Your reality is what you make it
Optimism tends to travel hand in hand with goal setting and living a life of purpose.
Being labeled an optimist, however, implies that you may be a little out of touch with reality.
Cynicism is the flag bearer for not bothering to develop any expectations, other than negative ones, because nothing is going to work out anyway.
Being labeled a cynic indicates that you do understand the point and are involved in the discussion of what to do and how to do it, but you are inclined to think that whatever is being contemplated is flawed and it won’t turn out as intended.
For all of these reasons, few people view themselves as purely an optimist or a cynic, and virtually no one solely subscribes to pure optimism or constant cynicism. Generally speaking, people are more likely to define themselves as realists.
So, what does that mean? Your reality is what you make it and yes, this is a direct reference to the importance of your mindset, the topic of a recent Serial Decision Maker article.
By definition, my reality is going to be different than your reality and you are going to look at my reality differently than you look at your own. If no definition of reality is going to match and we agree that reality is purely a derivative of your perception, then what does it mean to be a realist? I think it means that everyone is a realist. It is a term that applies to everyone and, therefore, applies to no one.
As I was contemplating all of this, I decided that I would try to define my version of reality and its place in my decision-making and this is what I determined. I am a cynical optimist. Let me explain.
I believe that there are consequences for every action I take and every decision I make. I believe that same correlation exists for you and the actions you take and decisions you make. I also believe that those consequences aren’t always realized or understood in a time frame that is consistent with the action taken.
I believe that good almost always wins out over evil, but I have grown to realize that sometimes I have to be extraordinarily patient before that victory occurs.
I believe that all of the events and happenings in my life have a way of eventually establishing an equilibrium. I try not to go forward hoping that every day will be great. Rather, I approach each day with the realization that it isn’t promised to me. I believe that I am the one who is most responsible for my own positive experiences and if I pray for anything for myself, it is for the strength to handle whatever circumstances I encounter.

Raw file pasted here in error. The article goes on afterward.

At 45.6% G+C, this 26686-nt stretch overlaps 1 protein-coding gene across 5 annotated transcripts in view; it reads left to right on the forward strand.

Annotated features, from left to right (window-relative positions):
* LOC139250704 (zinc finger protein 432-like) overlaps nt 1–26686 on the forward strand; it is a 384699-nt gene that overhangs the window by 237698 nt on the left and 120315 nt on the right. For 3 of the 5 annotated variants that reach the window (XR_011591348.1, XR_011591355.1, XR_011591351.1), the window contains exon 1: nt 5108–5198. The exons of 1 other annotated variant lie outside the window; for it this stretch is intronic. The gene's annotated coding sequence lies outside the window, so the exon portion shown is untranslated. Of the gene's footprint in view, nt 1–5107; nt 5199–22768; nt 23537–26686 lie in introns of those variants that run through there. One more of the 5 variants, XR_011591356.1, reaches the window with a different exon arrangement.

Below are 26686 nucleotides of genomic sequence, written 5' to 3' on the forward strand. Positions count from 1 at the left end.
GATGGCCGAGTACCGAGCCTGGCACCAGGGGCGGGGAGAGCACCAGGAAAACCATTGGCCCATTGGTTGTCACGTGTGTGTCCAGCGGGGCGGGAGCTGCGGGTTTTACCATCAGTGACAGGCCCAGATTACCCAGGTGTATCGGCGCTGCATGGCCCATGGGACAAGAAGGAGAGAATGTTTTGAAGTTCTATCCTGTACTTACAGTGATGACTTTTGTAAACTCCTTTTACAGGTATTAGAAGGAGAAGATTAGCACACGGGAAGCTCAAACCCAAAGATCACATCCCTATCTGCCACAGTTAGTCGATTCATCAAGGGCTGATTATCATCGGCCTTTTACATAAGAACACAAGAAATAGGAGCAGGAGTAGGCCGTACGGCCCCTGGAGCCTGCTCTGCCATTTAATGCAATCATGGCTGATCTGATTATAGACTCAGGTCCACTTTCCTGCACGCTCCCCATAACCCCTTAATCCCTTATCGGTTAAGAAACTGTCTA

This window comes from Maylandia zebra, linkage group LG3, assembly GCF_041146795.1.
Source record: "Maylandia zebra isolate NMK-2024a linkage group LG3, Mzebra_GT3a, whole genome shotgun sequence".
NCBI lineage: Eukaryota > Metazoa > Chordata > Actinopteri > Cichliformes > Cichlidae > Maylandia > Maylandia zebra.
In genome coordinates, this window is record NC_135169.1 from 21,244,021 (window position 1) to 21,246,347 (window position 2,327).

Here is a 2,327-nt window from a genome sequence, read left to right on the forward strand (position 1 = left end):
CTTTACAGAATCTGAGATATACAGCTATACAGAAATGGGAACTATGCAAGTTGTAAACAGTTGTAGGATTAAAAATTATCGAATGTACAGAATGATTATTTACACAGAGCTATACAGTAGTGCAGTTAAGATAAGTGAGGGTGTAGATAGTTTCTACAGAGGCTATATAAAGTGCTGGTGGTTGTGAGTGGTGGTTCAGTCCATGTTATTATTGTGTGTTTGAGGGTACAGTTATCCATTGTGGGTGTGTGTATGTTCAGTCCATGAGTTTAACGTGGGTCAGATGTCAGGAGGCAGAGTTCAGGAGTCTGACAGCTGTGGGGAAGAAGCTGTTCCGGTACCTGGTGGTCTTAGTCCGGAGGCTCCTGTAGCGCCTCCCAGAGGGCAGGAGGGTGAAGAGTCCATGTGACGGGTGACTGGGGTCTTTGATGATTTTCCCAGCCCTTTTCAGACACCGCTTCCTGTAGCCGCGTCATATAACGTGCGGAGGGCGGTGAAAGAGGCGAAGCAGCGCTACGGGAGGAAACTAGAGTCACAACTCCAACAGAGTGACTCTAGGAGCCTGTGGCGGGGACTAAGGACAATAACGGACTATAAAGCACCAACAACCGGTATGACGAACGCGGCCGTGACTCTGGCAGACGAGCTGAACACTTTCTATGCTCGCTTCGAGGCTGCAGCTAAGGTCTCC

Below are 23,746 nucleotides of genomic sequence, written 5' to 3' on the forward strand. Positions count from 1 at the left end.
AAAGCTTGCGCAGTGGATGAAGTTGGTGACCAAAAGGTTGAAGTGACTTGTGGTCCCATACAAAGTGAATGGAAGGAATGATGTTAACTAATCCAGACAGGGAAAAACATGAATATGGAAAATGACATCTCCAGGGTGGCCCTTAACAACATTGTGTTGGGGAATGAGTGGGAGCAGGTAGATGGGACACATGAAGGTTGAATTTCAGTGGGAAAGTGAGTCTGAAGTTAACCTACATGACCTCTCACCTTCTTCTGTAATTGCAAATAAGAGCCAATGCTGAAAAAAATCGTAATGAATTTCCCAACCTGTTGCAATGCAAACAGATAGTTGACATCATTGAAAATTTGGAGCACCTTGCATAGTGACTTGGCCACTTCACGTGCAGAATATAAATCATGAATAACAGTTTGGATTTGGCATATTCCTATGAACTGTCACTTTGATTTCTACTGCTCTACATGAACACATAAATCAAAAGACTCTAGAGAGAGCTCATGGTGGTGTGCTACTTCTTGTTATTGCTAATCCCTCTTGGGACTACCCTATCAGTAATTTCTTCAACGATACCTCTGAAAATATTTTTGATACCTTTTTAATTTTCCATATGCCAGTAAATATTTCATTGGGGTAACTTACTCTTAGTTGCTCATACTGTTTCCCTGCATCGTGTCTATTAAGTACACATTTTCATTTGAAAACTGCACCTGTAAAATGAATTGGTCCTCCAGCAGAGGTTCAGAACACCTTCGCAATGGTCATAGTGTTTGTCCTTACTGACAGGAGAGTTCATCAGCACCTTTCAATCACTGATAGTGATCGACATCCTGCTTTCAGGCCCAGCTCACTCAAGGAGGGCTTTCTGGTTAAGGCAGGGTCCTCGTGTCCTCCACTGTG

I also believe that no matter what appears to be the case on the surface, not a single human being on this earth is immune to doubt, fear, worry, or stress.
I know that not everyone is kind-hearted and well-intended. I know that there are a precious few people that I can whole-heartedly trust. I know that my respect and belief in others is not always justified or reciprocated. Conversely, I know that I haven’t always earned the praise and support that I have received.
As much as I would like to control everything and everyone around me, I know that I cannot and I use that realization to sharpen my focus on what I have absolute control over, me and my own decisions and actions.
I know that I am not right as often as I think I am nor am I wrong as often either.
I am not an ideologue, but I think that when I have a strong vision of what the ideal result would be relative to a decision or a course of action I am considering, I am a lot more likely to obtain that result.
I believe that the closer I live my life on the outside relative to who I am on the inside, the happier and more fulfilled I am. Along those lines, I would rather deal with a snake who knows he is a snake and acts accordingly, then someone who is a snake and pretends to be a saint.
With all of this in mind, when I look back I can clearly see where even the bad times have led to something good, even if I couldn’t see it at the time. When I look forward, I know that almost everything I decide won’t go exactly according to plan.
I incorporate all of my experiences, most of them good and some of them bad, into my commitment to myself to continue to learn and develop and I can say with a fair degree of certainty that whatever I have accomplished through my decision making is due, in large part, to this explanation of my reality.
My optimism forms the basis for what I ultimately believe in and strive for, while my cynicism keeps me on the path of awareness that I need to traverse in order to reach my goals and objectives.
In my mind, I have struck an effective balance between a little bit of cynicism and a lot of optimism. That’s my version of reality. What’s yours?
This article is part of Scott Arney's educational series, entitled The Serial Decision Maker.